Throughout the first act, I was pretty onboard with all the new artistic interpretations of this show. It’s the second act that definitely lost me. Act II opens with the Dream Ballet which typically portrays what Laurey is dreaming/hallucinating about Curly and Jud. In contrast, this version mainly displays the dancing abilities of just Gabrielle Hamilton as the Lead Dance. Gabrielle is without a doubt very talented and skilled in various styles of dance. However, the whole sequence seemed a bit too deep, symbolic, and “out there” for your typical audience member to grasp. I felt extremely confused and unsettled at the same time. It was also very long. In fact, the entire show is very long. Two hours and forty-five minutes to be exact. The second part of Act II that lost me was the final wedding sequence and song “Oklahoma”. Without giving too much away, it’s a pretty visual and upsetting representation of violence that contrasts completely with the song being sung. The show almost ends on a nice note! Things are finally going well and happily ever is was near. Then BANG! A tragedy.

Overall, this is a talented cast and creative reimagining of an old favorite. Sean as Curly was another standout for me whose voice will have swooning from the very beginning. Perhaps if you were prepared to experience the darkness and depth of what at one point could have been considered a more fun, light musical, you’d be more open to the theatrical experience. This isn’t a show for a casual theatregoer or your Grandma. This is a show for people who understand the complexity of theatre, symbolism, and artistic expression.

For more information, click here.

Theatre Review: ‘Les Miserables’ at Shea’s Performing Arts Center

“One Day More” The National Touring Company of “Les Miserables.” Photo by Matthew Murphy.

Along with “The Phantom of the Opera,” “Wicked,” and “The Lion King,” Les Miserables is just one of those shows that won’t stop touring. It’s rare to come across someone who hasn’t seen the show or its criticized cinematic counterpart which begs the question, “why bother?”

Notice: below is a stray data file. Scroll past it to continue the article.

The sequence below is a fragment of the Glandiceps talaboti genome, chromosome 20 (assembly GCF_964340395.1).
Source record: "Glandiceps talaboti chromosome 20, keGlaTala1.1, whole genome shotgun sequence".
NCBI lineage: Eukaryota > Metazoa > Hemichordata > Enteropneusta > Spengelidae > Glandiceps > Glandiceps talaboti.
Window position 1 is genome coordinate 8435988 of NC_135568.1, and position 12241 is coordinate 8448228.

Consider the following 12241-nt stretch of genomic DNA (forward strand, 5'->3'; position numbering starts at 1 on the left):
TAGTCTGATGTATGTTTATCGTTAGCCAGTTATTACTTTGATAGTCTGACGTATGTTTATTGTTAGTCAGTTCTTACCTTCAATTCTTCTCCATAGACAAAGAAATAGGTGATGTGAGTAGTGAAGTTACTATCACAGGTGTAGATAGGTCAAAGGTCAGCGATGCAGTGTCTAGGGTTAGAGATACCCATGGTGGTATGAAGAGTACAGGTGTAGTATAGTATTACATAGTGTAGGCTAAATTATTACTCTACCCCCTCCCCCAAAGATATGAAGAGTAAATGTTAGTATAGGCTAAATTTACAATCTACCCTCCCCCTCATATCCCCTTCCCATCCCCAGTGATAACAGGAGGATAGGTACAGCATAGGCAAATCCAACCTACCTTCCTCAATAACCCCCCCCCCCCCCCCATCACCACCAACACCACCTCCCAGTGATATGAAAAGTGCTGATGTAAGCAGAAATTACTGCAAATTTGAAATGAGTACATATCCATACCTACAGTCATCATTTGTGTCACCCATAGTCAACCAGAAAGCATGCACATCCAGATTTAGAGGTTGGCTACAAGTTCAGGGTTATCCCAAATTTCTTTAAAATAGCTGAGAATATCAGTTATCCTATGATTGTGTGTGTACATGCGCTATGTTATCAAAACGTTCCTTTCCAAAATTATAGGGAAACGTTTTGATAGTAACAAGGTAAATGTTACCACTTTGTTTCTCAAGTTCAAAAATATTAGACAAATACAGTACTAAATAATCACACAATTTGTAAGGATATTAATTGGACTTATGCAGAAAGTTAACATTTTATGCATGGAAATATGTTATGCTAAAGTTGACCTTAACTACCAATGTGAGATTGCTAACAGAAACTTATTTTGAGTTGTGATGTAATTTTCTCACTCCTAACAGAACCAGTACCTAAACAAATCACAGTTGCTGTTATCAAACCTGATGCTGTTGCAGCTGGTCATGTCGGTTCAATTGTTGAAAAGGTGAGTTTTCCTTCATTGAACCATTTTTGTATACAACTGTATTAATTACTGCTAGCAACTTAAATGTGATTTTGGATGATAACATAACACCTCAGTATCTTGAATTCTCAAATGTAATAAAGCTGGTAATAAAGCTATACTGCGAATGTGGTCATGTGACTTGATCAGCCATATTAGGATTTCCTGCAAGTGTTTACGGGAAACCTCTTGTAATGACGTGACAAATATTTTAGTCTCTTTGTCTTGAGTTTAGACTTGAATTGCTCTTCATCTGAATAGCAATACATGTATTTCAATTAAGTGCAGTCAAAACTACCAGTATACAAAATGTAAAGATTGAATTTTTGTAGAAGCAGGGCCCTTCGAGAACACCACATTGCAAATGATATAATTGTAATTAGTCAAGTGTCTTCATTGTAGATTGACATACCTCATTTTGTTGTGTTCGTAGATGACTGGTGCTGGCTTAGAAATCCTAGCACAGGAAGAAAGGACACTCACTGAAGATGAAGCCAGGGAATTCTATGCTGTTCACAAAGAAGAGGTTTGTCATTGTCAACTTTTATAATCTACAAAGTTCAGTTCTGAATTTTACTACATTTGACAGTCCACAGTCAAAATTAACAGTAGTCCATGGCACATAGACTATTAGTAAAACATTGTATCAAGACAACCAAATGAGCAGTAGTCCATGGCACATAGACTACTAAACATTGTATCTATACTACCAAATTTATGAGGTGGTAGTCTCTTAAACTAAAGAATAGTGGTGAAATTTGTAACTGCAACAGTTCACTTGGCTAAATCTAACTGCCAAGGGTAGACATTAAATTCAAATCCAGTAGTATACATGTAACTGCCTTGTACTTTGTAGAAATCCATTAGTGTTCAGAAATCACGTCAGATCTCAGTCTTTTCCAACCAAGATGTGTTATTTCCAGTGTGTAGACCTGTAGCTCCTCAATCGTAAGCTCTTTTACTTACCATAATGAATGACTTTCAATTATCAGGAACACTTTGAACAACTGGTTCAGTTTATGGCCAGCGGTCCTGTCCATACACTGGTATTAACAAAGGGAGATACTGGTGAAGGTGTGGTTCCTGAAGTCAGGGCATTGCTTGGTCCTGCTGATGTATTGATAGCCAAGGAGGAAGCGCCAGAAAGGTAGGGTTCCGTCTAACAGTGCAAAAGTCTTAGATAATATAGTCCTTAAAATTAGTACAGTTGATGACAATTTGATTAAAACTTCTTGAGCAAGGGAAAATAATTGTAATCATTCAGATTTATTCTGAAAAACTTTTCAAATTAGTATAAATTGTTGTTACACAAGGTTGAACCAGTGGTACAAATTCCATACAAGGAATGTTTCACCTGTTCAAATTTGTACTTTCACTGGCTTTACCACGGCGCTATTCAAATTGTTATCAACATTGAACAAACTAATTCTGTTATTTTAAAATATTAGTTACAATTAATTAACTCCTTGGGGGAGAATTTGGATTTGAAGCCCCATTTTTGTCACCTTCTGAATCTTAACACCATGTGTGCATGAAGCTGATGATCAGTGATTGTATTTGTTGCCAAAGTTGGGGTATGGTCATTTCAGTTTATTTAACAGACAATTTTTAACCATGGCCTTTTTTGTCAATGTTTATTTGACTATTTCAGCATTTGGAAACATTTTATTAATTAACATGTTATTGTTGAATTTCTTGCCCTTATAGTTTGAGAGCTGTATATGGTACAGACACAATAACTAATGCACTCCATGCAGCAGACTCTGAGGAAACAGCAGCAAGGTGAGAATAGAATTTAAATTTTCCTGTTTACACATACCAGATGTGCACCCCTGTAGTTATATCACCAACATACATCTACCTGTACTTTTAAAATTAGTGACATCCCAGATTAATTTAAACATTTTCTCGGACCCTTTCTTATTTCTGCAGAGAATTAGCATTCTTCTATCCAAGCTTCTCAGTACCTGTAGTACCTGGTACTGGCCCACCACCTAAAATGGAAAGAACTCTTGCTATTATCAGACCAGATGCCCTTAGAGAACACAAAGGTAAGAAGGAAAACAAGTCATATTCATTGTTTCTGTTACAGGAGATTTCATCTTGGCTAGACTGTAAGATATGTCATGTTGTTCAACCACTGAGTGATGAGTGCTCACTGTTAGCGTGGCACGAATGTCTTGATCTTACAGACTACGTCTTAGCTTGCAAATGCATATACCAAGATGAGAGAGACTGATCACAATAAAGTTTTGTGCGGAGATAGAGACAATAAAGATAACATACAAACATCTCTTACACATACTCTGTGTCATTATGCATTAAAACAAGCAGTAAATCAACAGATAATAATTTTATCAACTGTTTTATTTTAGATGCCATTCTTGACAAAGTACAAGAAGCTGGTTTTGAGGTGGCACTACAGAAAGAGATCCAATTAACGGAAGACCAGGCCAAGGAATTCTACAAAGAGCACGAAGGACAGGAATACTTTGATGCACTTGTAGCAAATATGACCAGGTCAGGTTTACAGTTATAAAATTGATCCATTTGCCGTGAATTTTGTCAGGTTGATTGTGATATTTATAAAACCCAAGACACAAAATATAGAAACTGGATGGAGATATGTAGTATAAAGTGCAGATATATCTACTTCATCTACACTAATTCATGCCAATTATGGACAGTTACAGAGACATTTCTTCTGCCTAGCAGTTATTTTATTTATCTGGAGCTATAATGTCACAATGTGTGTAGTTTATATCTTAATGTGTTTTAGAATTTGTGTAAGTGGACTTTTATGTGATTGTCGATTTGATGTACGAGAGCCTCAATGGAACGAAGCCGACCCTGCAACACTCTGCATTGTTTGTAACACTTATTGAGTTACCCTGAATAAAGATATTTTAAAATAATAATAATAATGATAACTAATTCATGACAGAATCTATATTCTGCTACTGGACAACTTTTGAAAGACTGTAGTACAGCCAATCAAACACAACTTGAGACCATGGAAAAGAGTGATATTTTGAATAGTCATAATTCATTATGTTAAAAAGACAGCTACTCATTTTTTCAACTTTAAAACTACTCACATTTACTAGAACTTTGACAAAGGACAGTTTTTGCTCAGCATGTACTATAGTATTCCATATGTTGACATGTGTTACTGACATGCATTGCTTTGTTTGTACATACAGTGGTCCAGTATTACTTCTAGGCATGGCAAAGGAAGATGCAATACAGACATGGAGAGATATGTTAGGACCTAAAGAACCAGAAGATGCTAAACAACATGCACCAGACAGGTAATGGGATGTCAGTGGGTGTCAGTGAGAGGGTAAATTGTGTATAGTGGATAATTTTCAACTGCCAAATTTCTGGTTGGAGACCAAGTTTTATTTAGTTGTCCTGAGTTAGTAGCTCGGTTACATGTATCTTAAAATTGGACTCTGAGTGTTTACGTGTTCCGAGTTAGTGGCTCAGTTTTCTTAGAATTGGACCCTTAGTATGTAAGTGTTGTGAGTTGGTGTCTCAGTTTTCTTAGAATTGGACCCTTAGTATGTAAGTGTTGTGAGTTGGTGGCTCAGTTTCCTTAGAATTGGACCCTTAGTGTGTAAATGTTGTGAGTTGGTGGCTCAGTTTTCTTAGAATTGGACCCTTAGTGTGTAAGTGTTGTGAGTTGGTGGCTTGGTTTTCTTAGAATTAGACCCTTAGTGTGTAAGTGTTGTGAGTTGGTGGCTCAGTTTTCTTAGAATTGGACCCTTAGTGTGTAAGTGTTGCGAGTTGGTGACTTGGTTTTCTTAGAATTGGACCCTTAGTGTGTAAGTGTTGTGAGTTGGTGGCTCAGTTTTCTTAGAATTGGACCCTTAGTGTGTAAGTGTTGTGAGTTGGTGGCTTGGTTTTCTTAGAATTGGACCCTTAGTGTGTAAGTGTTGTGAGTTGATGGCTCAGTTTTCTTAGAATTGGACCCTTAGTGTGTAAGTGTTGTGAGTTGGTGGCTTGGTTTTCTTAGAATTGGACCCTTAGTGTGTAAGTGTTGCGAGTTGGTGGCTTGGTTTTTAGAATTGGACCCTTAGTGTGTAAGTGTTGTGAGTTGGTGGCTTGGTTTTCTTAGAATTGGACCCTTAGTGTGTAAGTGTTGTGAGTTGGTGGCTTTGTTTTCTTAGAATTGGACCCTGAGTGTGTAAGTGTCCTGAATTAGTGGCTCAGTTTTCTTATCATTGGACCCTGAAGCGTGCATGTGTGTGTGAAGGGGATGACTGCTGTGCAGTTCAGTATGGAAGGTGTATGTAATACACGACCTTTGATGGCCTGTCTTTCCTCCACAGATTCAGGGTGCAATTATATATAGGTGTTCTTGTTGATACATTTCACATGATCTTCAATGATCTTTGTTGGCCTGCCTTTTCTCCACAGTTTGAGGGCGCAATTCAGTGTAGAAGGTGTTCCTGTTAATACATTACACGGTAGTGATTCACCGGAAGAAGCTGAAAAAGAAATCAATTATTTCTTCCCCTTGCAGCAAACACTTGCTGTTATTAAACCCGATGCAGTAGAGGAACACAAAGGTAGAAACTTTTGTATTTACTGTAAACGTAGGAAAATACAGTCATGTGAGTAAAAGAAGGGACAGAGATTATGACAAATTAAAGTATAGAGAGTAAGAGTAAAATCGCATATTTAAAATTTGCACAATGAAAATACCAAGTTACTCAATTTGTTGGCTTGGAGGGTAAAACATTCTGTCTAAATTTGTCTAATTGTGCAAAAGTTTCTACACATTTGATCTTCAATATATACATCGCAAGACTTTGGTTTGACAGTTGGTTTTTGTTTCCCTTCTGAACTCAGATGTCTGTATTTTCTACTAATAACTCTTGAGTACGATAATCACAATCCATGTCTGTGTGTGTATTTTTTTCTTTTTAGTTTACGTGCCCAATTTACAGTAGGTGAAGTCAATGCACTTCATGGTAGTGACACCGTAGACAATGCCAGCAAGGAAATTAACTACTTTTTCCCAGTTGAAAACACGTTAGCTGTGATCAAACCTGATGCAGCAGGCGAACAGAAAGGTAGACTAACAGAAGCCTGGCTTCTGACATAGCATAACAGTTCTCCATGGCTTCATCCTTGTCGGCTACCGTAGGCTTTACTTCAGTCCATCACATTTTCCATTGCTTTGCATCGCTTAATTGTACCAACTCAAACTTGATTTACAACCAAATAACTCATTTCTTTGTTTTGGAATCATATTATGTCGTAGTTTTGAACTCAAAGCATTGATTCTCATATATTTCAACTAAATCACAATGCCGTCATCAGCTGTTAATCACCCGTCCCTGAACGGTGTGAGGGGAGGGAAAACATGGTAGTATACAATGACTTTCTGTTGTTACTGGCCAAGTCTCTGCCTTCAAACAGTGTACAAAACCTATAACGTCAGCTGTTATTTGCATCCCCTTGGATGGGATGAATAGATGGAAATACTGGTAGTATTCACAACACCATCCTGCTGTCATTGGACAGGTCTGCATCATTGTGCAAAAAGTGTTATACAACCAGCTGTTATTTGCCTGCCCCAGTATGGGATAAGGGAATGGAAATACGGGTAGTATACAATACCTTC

Whether it’s your first or fiftieth time seeing Les Miserables, it remains a powerful musical that brings audience members to their feet and leaves them in tears”

The long-running musical is based on Victor Hugo’s novel of the same name, following ex-convict Jean Valjean in 19th Century France after he is released from a 19-year stint in jail stemming from stealing bread for his family. After he meets a bishop who offers him food and shelter and lies to protect him from being arrested again, Valjean is motivated to live a more honest and good life while trying to escape shadows from his past, including former prison guard-turned police inspector Javert.

One of the things I’ve noticed about Les Mis since the production design was revamped almost a decade ago is the focus on more raw performances, which was also undoubtedly a result of the popularity of Hugh Jackman, Anne Hathaway and the 2013 film cast singing live in the movie. Since then, including on the musical’s 25th anniversary 2010 album, the vocals have gotten less by-the-book and actors appear more free to shake things up. It was refreshing to see that theme continuing on this tour.

Patrick Dunn commands the stage as Valjean, expressing incredibly intense emotions through an unwavering voice. Dunn is strongest on an audience favorite, the tear-inducing “Bring Him Home.” Preston Truman Boyd is an outstanding and increasingly unstable Javert, slowly unraveling as his views on faith and the law start to blur as the years go on.

Phoenix Best was a phenomenal Eponine, a scrappy and love-stricken street urchin pining after Joshua Grosso’s Marius. While Grosso’s early interactions with Cosette (sweet songstress Jillian Butler), were a touch too silly for my liking, his voice soared on the part; a quality I am thankful for since being scarred by the Nick Jonas 25th anniversary concert portrayal.

While the entire cast was spot on, I have to mention one additional performer – Matt Shingledecker as Enjolras, the leader of the student revolutionaries. For some reason, that is always the performance that makes or breaks the show for me. Fortunately, we were blessed with Shingledecker’s aggressive energy and powerful tenor leading us through the latter half of the show, soaring in every song and inspiring his fellow Frenchmen (and women) to join the cause, no matter how impossible it seemed.

As I mentioned earlier, the newer (relative to Les Mis) production design really expands the set capabilities for the show, which never stops moving. The projections by 59 Productions are especially great coupled with Paule Constable’s lighting design.

Whether it’s your first or fiftieth time seeing Les Miserables, it remains a powerful musical that brings audiences to their feet and leaves them in tears. This cast is vocally top-notch and makes for a memorable evening during this holiday season.

Running Time: Approximately two and 55 minutes including a fifteen-minute intermission.

“Les Miserables” runs through December 15 at Shea’s Performing Arts Center For more information and tickets, click here.